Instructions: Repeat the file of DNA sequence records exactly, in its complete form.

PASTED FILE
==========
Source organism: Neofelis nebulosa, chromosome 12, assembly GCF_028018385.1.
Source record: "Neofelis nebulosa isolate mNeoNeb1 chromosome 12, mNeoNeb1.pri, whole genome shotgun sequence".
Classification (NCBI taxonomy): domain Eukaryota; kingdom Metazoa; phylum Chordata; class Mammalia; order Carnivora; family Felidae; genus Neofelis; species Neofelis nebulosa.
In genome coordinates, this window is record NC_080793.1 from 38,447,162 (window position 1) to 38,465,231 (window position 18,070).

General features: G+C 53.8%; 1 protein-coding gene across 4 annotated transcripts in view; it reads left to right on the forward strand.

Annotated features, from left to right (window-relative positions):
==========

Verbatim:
Source organism: Neofelis nebulosa, chromosome 12, assembly GCF_028018385.1.
Source record: "Neofelis nebulosa isolate mNeoNeb1 chromosome 12, mNeoNeb1.pri, whole genome shotgun sequence".
Classification (NCBI taxonomy): domain Eukaryota; kingdom Metazoa; phylum Chordata; class Mammalia; order Carnivora; family Felidae; genus Neofelis; species Neofelis nebulosa.
In genome coordinates, this window is record NC_080793.1 from 38,447,162 (window position 1) to 38,465,231 (window position 18,070).

General features: G+C 53.8%; 1 protein-coding gene across 4 annotated transcripts in view; it reads left to right on the forward strand.

Annotated features, from left to right (window-relative positions):